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Most Helpful Favorable Review
2 out of 3 people found this review helpful.
Professor Brinkley perfectly captures all of this and surrounds it with the most meticulously well-researched history of the buildup and aftermath of Katrina. There are many fantastic and moving books that have come out in the wake of Katrina (Chris Rose' '1 Dead In Attic' in particular), but this is by far the most comprehensive as it not only covers the history of the disaster and the federal response, but keeps the narrative with the people forced to endure while the world watched. This book will, and I do not exaggerate on this at all, make you angry, make you cry, and give you hope all at the same time. Because of years of neglect and lethal indifference from those in power, we almost lost our most unique city. Luckily, there is a spirit in New Orleans that is part of what makes the city so special, and despite everything, the city works every day to pull itself back up. This book should be required classroom reading for decades to come.
Re-Cover, Re-Build, Re-New Orleans
posted by exploitedpunk on February 26, 2009Was this review helpful? Yes NoThank you for your feedback. Report this reviewThank you, this review has been flagged.
Most Helpful Critical Review
2 out of 2 people found this review helpful.
Point of view from a displaced evacuee in Amarillo, TX
posted by Anonymous on June 2, 2006Was this review helpful? Yes NoThank you for your feedback. Report this reviewThank you, this review has been flagged.
Posted June 2, 2006
Point of view from a displaced evacuee in Amarillo, TX
This book is indeed an eye-opener. I'd already read several non-fiction novels about natural disasters prior to Hurricane Katrina. The best one was 'Rising Tide' about the flood of 1927 across the Mississippi Delta. As a Louisiana native, I'd read about Hurricanes Audrey, Camille, and Betsy. I'd been through two of those personally & survived the horrors of Hurricane Andrew. Despite that, I felt it necessary to keep myself on the edge & not become lazy in my storm prep efforts like so many others. We evacuated the day before the storm & got hit by it in Mississippi as a Cat 1 hurricane. We lost TV for about a day & a half. I needed to be filled in on what happened during that time period and Doug Brinkley delivered the info. There are so many things that are impressive about this book, so many stories that are told about survivors & the situations they endured. The problem I had with the author is that he is too preachy. His points are valid & on target -- however, redundancy is not a good thing in a work of non-fiction. The comparison for me has to be 'Rising Tide'. The author of that book gives the facts & reasons for the flood gives an accounting of the governmental faults that helped to make everything worse and leaves it to the reader to provide any external bias. He also gives a lot of nuance about the history of New Orleans & why it became the way it is. Very good book. In contrast, 'The Great Deluge' brings the nuance the pain the humility the suffering the tragedy in a way that makes you feel like you are there while you read it. Again, his bias is the only bad point. Not only did he drive his point home, he knocked down the foundation on which the house actually sat. By page 580, I'd had enough of the preaching & couldn't take any more. Like a good survivor, I read it through to the end. I must recommend this book because the truth about these horrific events should be told. Just be ready to be hit over the head with the injustices of the Bush administration, Homeland Security & that Nagin guy, over & over, & over, & over again. In some ways it is justifiable -- the people who suffered through this probably felt a lot worse than you will while you are reading this. They too needed someone to blame for their misery -- that's natural. The people who allowed this tragedy to persist should be held accountable -- that hasn't happened yet. It may still happen if you read this and it helps you make decisions about who should be running the country -- then it was worth it all.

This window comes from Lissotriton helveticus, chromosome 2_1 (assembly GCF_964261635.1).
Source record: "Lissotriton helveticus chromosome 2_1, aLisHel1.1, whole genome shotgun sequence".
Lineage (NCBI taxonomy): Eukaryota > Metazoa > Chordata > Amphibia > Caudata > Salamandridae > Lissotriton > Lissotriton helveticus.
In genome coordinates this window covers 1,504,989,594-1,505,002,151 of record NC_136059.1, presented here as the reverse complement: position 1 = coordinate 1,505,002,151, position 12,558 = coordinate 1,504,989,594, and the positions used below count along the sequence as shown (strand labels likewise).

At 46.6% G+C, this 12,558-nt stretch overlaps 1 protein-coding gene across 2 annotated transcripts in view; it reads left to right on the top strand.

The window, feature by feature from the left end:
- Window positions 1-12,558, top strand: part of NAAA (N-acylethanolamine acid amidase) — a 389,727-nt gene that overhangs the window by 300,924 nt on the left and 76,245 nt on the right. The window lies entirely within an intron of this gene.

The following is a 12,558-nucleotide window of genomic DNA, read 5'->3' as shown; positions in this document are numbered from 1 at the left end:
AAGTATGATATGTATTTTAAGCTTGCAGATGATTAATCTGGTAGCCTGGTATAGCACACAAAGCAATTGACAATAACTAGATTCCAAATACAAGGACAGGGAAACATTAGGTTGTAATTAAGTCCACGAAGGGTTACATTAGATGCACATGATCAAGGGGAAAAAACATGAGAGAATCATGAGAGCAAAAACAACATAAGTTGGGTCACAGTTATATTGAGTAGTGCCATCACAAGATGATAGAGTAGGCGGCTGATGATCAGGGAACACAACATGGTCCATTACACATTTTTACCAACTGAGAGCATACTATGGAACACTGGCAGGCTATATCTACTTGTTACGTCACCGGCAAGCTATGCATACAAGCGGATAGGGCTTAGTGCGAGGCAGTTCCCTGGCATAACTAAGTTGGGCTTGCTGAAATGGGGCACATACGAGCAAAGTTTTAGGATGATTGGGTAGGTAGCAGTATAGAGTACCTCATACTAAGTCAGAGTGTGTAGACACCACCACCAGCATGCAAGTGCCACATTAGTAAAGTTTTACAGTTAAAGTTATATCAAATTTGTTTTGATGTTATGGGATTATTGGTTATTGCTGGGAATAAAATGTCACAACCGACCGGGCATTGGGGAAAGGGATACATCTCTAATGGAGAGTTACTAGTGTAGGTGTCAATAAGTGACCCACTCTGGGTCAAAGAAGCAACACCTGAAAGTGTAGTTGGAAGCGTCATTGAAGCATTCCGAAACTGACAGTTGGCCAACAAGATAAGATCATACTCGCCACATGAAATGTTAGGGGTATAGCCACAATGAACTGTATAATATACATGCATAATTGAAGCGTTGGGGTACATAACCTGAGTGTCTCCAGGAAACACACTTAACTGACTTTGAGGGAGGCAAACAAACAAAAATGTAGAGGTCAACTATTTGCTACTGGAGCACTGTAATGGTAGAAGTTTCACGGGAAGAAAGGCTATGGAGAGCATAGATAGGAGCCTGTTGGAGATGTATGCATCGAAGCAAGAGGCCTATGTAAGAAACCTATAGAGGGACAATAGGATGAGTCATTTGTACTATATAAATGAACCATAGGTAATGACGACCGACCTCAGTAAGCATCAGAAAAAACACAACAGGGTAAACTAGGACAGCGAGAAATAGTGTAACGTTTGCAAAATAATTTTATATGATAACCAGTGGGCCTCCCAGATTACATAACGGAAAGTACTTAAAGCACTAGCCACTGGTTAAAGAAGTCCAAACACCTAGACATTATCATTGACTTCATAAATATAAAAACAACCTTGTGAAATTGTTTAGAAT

2 out of 2 people found this review helpful.Was this review helpful? Yes NoThank you for your feedback. Report this reviewThank you, this review has been flagged.
Posted October 7, 2007
A deeply flawed book
The first large recap of the disaster, published six months after the storm by the well known Tulane historian. A deeply flawed book, due to factual errors and the author¿s blatant political pronouncements. Brinkley¿s science is wrong, and he misrepresents what happened at locations other than the Superdome and Convention Center, such as Tulane Hospital and the Aquarium of the Americas. Brinkley supported Lt. Governor Landrieu against Mayor Nagin in the New Orleans mayoral race in the spring of 2006, and it colors his writing. Brinkley has nothing good to say about President Bush, FEMA, or Mayor Nagin, yet he paints Governor Blanco 'who cooperated with the book' in the most flattering light possible. Worse, he gives the news media a pass over their horrendous coverage. Still, the book is worth reading 'with a huge grain of salt' because of the extensive timeline offered and the stories of the people affected. His recounting of the heroic efforts of the US Coast Guard and the LA Wildlife & Fisheries personnel is worth the price of the book. Read it until a better one comes out.
1 out of 1 people found this review helpful.Was this review helpful? Yes NoThank you for your feedback. Report this reviewThank you, this review has been flagged.
Posted May 11, 2010
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